New ideas from New Orleans BY PETER R. EELMAN VICE PRESIDENT, EXHIBITIONS Last month several staff members from the AMT Exhibitions Department attended the International Association of Exhibitions and Events (IAEE) trade show EXPO! EXPO! in New Orleans, Louisiana, and brought back some exciting ideas for exhibitors. Beacon Technology and Customized Experience Solutions are two new trends that emerged from the show that will make it easier and faster to connect and grow relationships with potential customers. 1. Beacon Technology With a growing number of companies providing beacon technology and enhancements in AI, this offering is gaining in intelligence and can help exhibitors pinpoint and position themselves in front of potential buyers. You’ll be happy to know IMTS tried out beacon on a small scale at IMTS 2018. Beacon can be a small wireless transponder attached to the registration badge or simply loaded as a show app to a mobile device. Beacon enables location accuracy via Bluetooth ® low energ y (BLE) allowing exhibitors to send messages and promotions to visitors as they enter your pavilion, as well as create contextual experiences near or in an area where it’s installed on LED screens or their mobile device. Imagine sending custom product information, invites for demos, coupons, or special offers to those visitors just outside your booth. Or imagine capturing the contact information of those who walked into your booth, but whose badges weren’t scanned with the lead retrieval system. You’ll be able to connect with them instantly— not just before they leave the building, but before they leave your vicinity! 2. Customized Experience Solutions E xperience, Experience, Experience are the three magic words for exhibitors. Executing a customercentric and personalized experience in a big show is no small challenge. Several vendors presented some new ways to entice those passing by to enter your booth. They include: • Display images of visitors walking near your booth on plasma screens and LED screens. • Personalized giveaways with the visitor’s name and photo.
• Recharging area for visitors’ mobile devices, and perhaps comfy chairs or hammocks. However, it’s personalization and attention by salespeople in the booth that will encourage them to stay and have a conversation. Nook and ZenSpace offer a quiet space for that conversation. They certainly lured AMT staff, who were impressed with the immediate noise reduction of the Nook Event Pod and the ZenSpace SmartPod. Both can be used in booths or distributed around an event to form pop-up meeting zones with branding sponsorship opportunities. The Nook Pod offers seating for two to six people, as well as an exterior that can be covered in whiteboard. The ZenSpace Pod offers room for two to four people, and a more secure space with a glass door that can be locked. Facial recognition registration and nextgeneration audience engagement software are two new technologies that will enhance the visitor experience. 1. Facial Recognition Registration T he IMTS registration partner, CDS, has launched facial recognition registration. Visitors can register online with any mobile device with a camera. When they arrive at McCormick Place, they can more quickly and securely grab your registration information just by looking at the registration console. 2. Next-Generation Audience Engagement Exhibitors who give presentations might want to look at Glisser. It is a presentation software, integrated audience response system, and event analytics platform that measures ROI and feeds into a company’s CRM system. The Glisser app shares slides from presentations to personal devices instantly, then uses audience interaction to improve the delegate experience and provide powerful event analytics. AMT staff liked how it improves the visitor experience by livening up PowerPoint with its easy-to-use platform, live polling, digital Q&A, and Twitter wall. With beacon technology and customized experience solutions, the possibilities are infinite when it comes to engaging and interacting with trade show visitors. The facial recognition registration and next-generation audience engagement software promise to speed up visitors’ check-in time at the show and enhance the conference sessions. You can bet your A MT Exhibitions team are working for you to have the latest show technology at IMTS 2020!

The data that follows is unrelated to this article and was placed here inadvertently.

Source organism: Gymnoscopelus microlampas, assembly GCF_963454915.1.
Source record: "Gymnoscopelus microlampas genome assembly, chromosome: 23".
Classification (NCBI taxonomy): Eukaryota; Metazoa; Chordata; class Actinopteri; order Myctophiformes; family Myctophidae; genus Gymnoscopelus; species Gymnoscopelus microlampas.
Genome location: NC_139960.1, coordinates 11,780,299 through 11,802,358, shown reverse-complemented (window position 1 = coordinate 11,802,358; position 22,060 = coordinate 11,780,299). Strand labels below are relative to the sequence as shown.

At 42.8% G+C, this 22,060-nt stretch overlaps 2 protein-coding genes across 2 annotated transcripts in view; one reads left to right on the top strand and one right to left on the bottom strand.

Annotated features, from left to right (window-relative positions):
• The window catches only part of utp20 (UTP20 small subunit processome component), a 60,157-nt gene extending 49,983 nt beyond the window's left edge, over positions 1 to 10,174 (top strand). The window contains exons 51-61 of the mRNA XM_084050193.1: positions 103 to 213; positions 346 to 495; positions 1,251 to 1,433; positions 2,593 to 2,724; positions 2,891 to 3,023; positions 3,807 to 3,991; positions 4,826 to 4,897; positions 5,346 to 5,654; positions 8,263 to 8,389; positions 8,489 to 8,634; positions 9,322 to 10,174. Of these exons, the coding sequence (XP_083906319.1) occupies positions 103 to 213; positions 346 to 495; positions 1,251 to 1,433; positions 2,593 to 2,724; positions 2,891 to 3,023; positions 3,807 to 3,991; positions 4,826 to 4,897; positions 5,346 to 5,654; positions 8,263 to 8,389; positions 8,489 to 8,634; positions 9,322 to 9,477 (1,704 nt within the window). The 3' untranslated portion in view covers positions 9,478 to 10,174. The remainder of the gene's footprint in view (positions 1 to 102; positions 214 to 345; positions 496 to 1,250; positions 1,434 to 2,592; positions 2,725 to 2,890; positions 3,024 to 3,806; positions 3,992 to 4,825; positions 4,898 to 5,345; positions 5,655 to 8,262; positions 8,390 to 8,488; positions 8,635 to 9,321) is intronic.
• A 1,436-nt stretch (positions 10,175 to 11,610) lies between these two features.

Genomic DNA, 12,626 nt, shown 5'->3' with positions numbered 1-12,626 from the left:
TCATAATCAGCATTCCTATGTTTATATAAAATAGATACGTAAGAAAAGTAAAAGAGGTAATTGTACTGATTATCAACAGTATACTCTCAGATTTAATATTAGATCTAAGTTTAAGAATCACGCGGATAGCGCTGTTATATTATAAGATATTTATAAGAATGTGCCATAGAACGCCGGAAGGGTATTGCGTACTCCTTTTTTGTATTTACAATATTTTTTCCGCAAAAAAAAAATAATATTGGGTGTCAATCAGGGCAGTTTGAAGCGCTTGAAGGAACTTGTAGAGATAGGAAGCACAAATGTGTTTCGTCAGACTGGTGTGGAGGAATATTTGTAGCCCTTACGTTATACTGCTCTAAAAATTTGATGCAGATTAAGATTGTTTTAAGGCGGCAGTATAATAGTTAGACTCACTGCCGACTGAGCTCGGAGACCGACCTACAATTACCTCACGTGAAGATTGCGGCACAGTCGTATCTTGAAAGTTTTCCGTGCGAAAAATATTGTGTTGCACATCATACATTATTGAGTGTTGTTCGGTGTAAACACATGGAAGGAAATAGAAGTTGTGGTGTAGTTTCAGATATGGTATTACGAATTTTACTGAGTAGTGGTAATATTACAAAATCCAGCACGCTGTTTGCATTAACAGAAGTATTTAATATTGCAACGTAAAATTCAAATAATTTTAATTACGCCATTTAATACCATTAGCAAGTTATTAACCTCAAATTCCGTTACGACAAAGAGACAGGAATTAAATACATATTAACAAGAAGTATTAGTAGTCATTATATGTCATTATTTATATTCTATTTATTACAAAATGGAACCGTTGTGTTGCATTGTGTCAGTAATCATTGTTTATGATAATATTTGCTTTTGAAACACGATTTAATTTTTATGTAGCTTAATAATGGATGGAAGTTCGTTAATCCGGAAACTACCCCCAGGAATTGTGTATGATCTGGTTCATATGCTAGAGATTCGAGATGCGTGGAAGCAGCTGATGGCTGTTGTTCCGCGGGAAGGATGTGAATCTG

1. Beacon Technology
2. Customized Experience Solutions
Welcome back [First Name]!
Facial Recognition Registration
4. Next-Generation Audience Engagement
HOUSTEX, A regional manufacturing technology show brought to you by AMT & SME At the recent IMTS Winter Economic Update webinar, AMT Chief Knowledge Officer Pat McGibbon discussed how the economic indicators for the energy and power industry are trending upward: Industrial Production Index is at 91.3 percent and Capacity Utilization is at 82.5 percent. Micron Technology, Kinder Morgan and DTE Energy all have notable building projects at $1 billion and above. With the energy and power sector expanding, you’ll want to make sure you visit HOUSTEX, February 26-28, 2019, at the George R. Brown Convention Center in Houston, Texas. Co-produced by AMT and SME, HOUSTEX is an interactive experience, dedicated to showcasing advanced technologies and processes to help manufacturers innovate and create industry transformation. While interacting with the latest manufacturing technology on the sold-out show floor, visitors also have access to keynote and technical presentations, workshops, and networking events. Manufacturers will find solutions in automation, smart manufacturing, additive manufacturing, blockchain technologies, waste reduction and workforce development from industry specialists and peer panels. Featured speakers and highlights include: • Mikhail Gladkikh, the Additive Manufacturing Supply Chain Leader for Baker Hughes, will share how Baker Hughes, a GE company, is transforming the oil patch with 3D printing. Gladkikh will survey the oil and gas industry and highlight a case study on the benefits of